One additional detail is that we can have the code detect which box scores, if any, have previously been downloaded by the script. After all, no reason to slow down the processing and strain the website unnecessarily if we’ve already downloaded some of the box scores previously

 

Part E – Summary

That was a lot. Let’s sum up what I discussed in this section.

·         Match data on nhl94online.com is stored in a database, and when you click on a box score link, a script generates the nice box score HTML file that you view in your browser.

·         We use a Python script to process the HTML in order to extract the box score data. There are three types of box scores on the website: Classic SNES, Classic GENS, and Blitz. They are all slightly different from each other, but my Python code can handle all three without difficulty.

·         On very rare occasions, an entire section of skater/goalie data may be missing because no such statistics were recorded during the game, but our script is able to handle those rare situations, as well. Also, a few games in the database do not produce any data in their box scores. These games are skipped in our database.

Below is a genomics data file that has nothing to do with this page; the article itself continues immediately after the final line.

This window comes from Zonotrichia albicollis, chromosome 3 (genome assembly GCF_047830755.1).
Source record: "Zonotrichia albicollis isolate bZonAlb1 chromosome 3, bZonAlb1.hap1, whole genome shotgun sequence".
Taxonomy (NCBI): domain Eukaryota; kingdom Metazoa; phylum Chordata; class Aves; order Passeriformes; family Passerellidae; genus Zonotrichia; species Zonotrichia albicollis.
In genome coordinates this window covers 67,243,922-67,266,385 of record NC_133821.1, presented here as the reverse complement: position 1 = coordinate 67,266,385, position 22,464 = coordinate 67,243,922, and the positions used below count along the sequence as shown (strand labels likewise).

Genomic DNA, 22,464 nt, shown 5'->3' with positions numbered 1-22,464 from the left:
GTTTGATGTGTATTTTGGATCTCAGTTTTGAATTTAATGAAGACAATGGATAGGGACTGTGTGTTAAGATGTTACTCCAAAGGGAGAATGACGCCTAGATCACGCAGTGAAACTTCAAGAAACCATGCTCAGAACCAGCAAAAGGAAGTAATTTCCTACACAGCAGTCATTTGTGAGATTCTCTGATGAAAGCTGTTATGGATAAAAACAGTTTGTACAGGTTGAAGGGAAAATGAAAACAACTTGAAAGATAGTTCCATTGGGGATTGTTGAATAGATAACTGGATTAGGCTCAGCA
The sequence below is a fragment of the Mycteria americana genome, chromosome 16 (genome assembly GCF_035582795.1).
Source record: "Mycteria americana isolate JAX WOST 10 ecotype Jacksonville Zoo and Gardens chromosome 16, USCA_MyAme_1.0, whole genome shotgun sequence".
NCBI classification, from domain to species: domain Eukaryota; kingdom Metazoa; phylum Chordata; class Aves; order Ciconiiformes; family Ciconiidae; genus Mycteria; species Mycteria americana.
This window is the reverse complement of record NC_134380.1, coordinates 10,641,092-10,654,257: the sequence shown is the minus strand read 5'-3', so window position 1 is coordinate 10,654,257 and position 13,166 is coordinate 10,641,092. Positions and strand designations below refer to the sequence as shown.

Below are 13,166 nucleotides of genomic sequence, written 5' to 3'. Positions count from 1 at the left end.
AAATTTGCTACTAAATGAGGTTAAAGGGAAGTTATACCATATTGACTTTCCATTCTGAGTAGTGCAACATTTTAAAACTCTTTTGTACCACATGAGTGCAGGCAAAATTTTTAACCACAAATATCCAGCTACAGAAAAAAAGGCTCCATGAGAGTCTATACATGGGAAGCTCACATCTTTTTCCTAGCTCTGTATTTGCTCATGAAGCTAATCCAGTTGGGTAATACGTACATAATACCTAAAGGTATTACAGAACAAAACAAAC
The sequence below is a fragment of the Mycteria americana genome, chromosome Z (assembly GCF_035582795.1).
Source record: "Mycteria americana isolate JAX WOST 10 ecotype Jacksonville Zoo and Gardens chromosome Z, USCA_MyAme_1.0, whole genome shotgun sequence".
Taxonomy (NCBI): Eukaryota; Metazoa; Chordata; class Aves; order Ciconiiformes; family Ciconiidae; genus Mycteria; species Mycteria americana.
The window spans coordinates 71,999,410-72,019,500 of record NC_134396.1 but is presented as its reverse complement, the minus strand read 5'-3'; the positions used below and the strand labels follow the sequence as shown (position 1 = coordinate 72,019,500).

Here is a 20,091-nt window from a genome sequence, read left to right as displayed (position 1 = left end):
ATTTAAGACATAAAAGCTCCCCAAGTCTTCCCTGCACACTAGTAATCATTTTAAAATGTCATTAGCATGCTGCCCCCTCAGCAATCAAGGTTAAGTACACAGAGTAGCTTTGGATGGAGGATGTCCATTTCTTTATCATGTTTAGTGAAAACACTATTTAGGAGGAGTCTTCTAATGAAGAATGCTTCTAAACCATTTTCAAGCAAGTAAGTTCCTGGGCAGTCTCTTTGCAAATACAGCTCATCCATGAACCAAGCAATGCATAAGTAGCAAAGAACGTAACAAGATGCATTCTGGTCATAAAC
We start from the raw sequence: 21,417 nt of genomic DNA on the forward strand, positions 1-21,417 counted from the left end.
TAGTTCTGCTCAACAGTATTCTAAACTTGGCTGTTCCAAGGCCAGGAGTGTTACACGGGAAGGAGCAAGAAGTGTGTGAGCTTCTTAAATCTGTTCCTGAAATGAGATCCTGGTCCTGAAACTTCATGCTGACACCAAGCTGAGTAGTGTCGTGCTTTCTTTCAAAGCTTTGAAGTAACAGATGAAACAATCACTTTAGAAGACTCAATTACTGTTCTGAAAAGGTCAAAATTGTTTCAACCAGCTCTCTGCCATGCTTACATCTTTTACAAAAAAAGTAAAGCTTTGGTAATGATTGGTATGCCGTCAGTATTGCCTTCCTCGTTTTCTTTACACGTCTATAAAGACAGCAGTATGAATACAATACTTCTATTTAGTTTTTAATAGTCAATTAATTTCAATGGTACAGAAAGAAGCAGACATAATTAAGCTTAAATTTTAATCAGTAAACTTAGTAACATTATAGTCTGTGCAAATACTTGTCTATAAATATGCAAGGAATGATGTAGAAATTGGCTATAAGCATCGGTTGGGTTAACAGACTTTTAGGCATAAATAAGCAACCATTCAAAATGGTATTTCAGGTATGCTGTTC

·         We store processed box score information in a CSV file, which is essentially a spreadsheet in text form. CSV files are easily read by any statistical/analytical/spreadsheet software.

·         We can download every box score for a given league (one level of one league) by downloading the standings page, getting the URLs of the coach pages and downloading those, extracting the ID numbers of the box scores for games that have been played to date, and then downloading and processing those box scores one at a time, producing one CSV file with one row for every box score that we processed.

And here is a full list of every field (column) of data that appears in my processed box scores at this point:

Match ID, Reg. Season or Playoffs?, League Name, Date/Time, Home Team Name, Home Team Abbreviation, Home Player, Away Team Name, Away Team Abbreviation, Away Player, Away Score, Away Shots, Away Shooting %, Away PP Goals, Away PP Tries, Away SH Goals, Away Breakaway Goals, Away Breakaway Tries, Away One-Timer Goals, Away One-Timer Tries, Away Penalty Shot Goals, Away Penalty Shot Tries, Away Faceoff Wins, Away Checks For, Away PIM, Away Attack Zone Time, Away Pass Comps, Away Pass Tries, Away Goals and Shots (all 3 periods + overtime), Away Skater Stats, Away Goalie Stats, Away Goals (the list of away goals with details), Away Penalties (list of penalties), All of THOSE statistics again (but for the Home Team), Total Number of Faceoffs, Highest db Level